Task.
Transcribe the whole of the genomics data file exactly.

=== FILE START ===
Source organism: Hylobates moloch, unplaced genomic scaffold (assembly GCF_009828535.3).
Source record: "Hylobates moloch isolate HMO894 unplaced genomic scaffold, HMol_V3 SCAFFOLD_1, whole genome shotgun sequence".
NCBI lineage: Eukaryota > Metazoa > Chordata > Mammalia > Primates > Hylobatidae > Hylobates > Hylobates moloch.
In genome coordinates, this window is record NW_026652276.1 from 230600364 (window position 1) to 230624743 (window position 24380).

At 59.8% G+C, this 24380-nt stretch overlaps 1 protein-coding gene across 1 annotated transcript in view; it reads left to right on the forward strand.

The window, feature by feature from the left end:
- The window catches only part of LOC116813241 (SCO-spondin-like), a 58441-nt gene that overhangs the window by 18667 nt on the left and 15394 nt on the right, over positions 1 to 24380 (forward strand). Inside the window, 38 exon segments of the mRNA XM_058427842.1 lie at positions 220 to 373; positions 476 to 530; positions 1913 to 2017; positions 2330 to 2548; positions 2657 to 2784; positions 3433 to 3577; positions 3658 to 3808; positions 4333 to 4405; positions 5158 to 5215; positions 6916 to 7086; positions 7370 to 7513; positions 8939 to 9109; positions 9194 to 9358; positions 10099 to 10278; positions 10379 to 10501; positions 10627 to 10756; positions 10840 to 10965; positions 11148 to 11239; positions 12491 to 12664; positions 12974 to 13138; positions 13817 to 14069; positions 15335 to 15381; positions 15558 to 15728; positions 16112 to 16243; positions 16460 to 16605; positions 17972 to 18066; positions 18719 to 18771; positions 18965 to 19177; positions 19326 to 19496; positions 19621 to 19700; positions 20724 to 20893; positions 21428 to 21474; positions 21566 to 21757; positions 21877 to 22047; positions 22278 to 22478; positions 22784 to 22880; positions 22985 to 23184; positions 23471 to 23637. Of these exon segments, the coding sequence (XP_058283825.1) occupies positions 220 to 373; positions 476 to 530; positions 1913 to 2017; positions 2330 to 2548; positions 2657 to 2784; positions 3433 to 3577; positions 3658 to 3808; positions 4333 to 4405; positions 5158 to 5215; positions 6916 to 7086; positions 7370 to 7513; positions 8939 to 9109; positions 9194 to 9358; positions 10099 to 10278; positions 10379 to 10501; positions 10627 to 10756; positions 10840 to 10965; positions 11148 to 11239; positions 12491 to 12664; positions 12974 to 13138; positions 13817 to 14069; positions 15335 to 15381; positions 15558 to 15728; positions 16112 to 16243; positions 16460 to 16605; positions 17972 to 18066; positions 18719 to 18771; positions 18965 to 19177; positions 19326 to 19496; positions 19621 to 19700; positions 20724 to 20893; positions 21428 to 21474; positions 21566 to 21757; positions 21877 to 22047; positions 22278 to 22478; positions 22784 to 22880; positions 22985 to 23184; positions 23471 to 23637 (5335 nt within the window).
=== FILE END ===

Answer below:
Source organism: Hylobates moloch, unplaced genomic scaffold (assembly GCF_009828535.3).
Source record: "Hylobates moloch isolate HMO894 unplaced genomic scaffold, HMol_V3 SCAFFOLD_1, whole genome shotgun sequence".
NCBI lineage: Eukaryota > Metazoa > Chordata > Mammalia > Primates > Hylobatidae > Hylobates > Hylobates moloch.
In genome coordinates, this window is record NW_026652276.1 from 230600364 (window position 1) to 230624743 (window position 24380).

At 59.8% G+C, this 24380-nt stretch overlaps 1 protein-coding gene across 1 annotated transcript in view; it reads left to right on the forward strand.

The window, feature by feature from the left end:
- The window catches only part of LOC116813241 (SCO-spondin-like), a 58441-nt gene that overhangs the window by 18667 nt on the left and 15394 nt on the right, over positions 1 to 24380 (forward strand). Inside the window, 38 exon segments of the mRNA XM_058427842.1 lie at positions 220 to 373; positions 476 to 530; positions 1913 to 2017; positions 2330 to 2548; positions 2657 to 2784; positions 3433 to 3577; positions 3658 to 3808; positions 4333 to 4405; positions 5158 to 5215; positions 6916 to 7086; positions 7370 to 7513; positions 8939 to 9109; positions 9194 to 9358; positions 10099 to 10278; positions 10379 to 10501; positions 10627 to 10756; positions 10840 to 10965; positions 11148 to 11239; positions 12491 to 12664; positions 12974 to 13138; positions 13817 to 14069; positions 15335 to 15381; positions 15558 to 15728; positions 16112 to 16243; positions 16460 to 16605; positions 17972 to 18066; positions 18719 to 18771; positions 18965 to 19177; positions 19326 to 19496; positions 19621 to 19700; positions 20724 to 20893; positions 21428 to 21474; positions 21566 to 21757; positions 21877 to 22047; positions 22278 to 22478; positions 22784 to 22880; positions 22985 to 23184; positions 23471 to 23637. Of these exon segments, the coding sequence (XP_058283825.1) occupies positions 220 to 373; positions 476 to 530; positions 1913 to 2017; positions 2330 to 2548; positions 2657 to 2784; positions 3433 to 3577; positions 3658 to 3808; positions 4333 to 4405; positions 5158 to 5215; positions 6916 to 7086; positions 7370 to 7513; positions 8939 to 9109; positions 9194 to 9358; positions 10099 to 10278; positions 10379 to 10501; positions 10627 to 10756; positions 10840 to 10965; positions 11148 to 11239; positions 12491 to 12664; positions 12974 to 13138; positions 13817 to 14069; positions 15335 to 15381; positions 15558 to 15728; positions 16112 to 16243; positions 16460 to 16605; positions 17972 to 18066; positions 18719 to 18771; positions 18965 to 19177; positions 19326 to 19496; positions 19621 to 19700; positions 20724 to 20893; positions 21428 to 21474; positions 21566 to 21757; positions 21877 to 22047; positions 22278 to 22478; positions 22784 to 22880; positions 22985 to 23184; positions 23471 to 23637 (5335 nt within the window).